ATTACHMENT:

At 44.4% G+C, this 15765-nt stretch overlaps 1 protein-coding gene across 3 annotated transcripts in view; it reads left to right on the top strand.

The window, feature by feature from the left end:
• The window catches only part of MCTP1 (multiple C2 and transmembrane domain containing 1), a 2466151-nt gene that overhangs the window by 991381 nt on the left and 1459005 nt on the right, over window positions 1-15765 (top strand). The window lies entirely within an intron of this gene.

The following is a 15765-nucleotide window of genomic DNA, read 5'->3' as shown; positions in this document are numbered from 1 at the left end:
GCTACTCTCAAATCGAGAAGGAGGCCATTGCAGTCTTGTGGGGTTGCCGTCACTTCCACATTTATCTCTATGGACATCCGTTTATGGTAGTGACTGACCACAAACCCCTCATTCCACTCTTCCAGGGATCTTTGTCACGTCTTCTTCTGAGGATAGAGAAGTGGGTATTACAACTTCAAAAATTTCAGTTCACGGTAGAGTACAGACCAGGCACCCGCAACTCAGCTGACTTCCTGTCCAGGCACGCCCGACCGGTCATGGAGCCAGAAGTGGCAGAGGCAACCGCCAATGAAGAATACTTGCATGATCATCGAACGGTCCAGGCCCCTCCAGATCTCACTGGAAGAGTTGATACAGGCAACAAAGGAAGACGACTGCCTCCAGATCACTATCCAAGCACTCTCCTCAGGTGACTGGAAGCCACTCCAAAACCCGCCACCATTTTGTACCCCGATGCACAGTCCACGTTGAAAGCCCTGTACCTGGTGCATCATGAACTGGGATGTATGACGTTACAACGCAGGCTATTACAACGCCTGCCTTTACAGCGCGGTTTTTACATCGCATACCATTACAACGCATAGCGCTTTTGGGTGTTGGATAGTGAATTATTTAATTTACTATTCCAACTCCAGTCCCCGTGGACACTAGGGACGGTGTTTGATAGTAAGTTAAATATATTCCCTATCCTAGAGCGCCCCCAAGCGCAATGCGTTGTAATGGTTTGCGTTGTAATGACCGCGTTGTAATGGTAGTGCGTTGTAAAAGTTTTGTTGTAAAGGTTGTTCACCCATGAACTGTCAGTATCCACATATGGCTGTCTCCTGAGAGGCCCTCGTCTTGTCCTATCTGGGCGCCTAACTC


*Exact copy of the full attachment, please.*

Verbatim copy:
At 44.4% G+C, this 15765-nt stretch overlaps 1 protein-coding gene across 3 annotated transcripts in view; it reads left to right on the top strand.

The window, feature by feature from the left end:
• The window catches only part of MCTP1 (multiple C2 and transmembrane domain containing 1), a 2466151-nt gene that overhangs the window by 991381 nt on the left and 1459005 nt on the right, over window positions 1-15765 (top strand). The window lies entirely within an intron of this gene.

The following is a 15765-nucleotide window of genomic DNA, read 5'->3' as shown; positions in this document are numbered from 1 at the left end:
GCTACTCTCAAATCGAGAAGGAGGCCATTGCAGTCTTGTGGGGTTGCCGTCACTTCCACATTTATCTCTATGGACATCCGTTTATGGTAGTGACTGACCACAAACCCCTCATTCCACTCTTCCAGGGATCTTTGTCACGTCTTCTTCTGAGGATAGAGAAGTGGGTATTACAACTTCAAAAATTTCAGTTCACGGTAGAGTACAGACCAGGCACCCGCAACTCAGCTGACTTCCTGTCCAGGCACGCCCGACCGGTCATGGAGCCAGAAGTGGCAGAGGCAACCGCCAATGAAGAATACTTGCATGATCATCGAACGGTCCAGGCCCCTCCAGATCTCACTGGAAGAGTTGATACAGGCAACAAAGGAAGACGACTGCCTCCAGATCACTATCCAAGCACTCTCCTCAGGTGACTGGAAGCCACTCCAAAACCCGCCACCATTTTGTACCCCGATGCACAGTCCACGTTGAAAGCCCTGTACCTGGTGCATCATGAACTGGGATGTATGACGTTACAACGCAGGCTATTACAACGCCTGCCTTTACAGCGCGGTTTTTACATCGCATACCATTACAACGCATAGCGCTTTTGGGTGTTGGATAGTGAATTATTTAATTTACTATTCCAACTCCAGTCCCCGTGGACACTAGGGACGGTGTTTGATAGTAAGTTAAATATATTCCCTATCCTAGAGCGCCCCCAAGCGCAATGCGTTGTAATGGTTTGCGTTGTAATGACCGCGTTGTAATGGTAGTGCGTTGTAAAAGTTTTGTTGTAAAGGTTGTTCACCCATGAACTGTCAGTATCCACATATGGCTGTCTCCTGAGAGGCCCTCGTCTTGTCCTATCTGGGCGCCTAACTC